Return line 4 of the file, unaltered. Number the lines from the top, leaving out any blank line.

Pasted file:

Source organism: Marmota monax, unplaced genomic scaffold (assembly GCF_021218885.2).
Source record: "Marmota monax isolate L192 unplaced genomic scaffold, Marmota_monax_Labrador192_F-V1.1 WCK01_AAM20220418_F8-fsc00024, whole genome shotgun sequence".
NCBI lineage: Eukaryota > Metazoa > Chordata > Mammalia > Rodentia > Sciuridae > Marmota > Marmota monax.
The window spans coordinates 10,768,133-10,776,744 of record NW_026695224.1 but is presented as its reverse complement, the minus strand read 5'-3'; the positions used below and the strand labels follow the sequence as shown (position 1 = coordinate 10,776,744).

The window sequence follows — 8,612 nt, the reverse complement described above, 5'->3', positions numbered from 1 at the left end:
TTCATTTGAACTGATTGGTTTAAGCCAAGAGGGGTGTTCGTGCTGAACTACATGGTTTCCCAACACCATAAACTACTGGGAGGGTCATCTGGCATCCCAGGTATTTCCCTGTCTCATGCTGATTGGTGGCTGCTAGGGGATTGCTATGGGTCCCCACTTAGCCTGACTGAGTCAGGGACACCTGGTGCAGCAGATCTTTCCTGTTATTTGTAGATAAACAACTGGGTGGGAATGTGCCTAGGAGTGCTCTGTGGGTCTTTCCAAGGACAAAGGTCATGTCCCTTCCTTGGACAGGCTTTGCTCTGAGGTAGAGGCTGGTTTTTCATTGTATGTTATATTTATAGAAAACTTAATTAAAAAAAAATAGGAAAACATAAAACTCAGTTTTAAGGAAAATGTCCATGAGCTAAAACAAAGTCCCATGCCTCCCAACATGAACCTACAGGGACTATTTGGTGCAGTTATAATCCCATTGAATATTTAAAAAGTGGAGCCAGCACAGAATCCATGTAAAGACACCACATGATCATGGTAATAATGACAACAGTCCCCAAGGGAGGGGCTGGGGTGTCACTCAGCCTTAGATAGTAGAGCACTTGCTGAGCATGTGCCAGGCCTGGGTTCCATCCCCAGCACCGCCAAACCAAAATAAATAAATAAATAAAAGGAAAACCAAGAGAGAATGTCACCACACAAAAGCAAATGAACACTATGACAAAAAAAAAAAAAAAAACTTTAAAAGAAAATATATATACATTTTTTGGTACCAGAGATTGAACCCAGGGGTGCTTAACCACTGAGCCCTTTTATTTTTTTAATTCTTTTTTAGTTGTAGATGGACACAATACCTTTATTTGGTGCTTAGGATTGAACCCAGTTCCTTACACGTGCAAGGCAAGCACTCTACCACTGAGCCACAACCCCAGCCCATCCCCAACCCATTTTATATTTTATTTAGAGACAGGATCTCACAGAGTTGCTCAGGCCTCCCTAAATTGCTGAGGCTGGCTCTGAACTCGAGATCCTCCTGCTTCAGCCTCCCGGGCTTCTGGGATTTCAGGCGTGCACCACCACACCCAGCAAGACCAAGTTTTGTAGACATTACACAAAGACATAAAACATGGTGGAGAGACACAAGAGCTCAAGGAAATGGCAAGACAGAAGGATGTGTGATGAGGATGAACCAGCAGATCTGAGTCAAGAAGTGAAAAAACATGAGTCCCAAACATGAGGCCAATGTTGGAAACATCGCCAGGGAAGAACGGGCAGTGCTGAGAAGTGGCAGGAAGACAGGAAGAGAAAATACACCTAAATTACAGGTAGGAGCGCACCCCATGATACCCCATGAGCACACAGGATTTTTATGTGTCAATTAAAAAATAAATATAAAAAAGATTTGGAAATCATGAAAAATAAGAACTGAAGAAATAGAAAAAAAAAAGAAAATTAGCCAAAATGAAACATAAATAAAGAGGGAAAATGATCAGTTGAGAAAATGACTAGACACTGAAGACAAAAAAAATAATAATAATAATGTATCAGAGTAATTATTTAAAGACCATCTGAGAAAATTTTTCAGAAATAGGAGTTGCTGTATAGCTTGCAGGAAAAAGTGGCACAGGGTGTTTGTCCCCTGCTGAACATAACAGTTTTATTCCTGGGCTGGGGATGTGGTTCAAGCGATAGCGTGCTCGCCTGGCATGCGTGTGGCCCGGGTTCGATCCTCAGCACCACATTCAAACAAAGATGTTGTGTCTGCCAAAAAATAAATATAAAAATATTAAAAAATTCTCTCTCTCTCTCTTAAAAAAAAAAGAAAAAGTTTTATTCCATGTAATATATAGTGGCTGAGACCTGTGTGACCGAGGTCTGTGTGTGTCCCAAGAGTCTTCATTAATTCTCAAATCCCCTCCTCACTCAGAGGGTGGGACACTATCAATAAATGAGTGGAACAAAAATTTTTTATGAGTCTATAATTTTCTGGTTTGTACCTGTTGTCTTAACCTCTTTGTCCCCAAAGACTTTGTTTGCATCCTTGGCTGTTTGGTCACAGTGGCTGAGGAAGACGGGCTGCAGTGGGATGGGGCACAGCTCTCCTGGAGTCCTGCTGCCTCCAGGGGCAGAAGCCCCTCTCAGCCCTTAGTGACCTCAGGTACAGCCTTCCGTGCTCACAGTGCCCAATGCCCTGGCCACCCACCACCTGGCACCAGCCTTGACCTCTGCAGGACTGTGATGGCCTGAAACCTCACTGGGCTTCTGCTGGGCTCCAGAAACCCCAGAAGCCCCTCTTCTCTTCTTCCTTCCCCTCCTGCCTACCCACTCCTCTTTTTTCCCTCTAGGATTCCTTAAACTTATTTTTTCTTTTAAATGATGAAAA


The window spans coordinates 10,768,133-10,776,744 of record NW_026695224.1 but is presented as its reverse complement, the minus strand read 5'-3'; the positions used below and the strand labels follow the sequence as shown (position 1 = coordinate 10,776,744).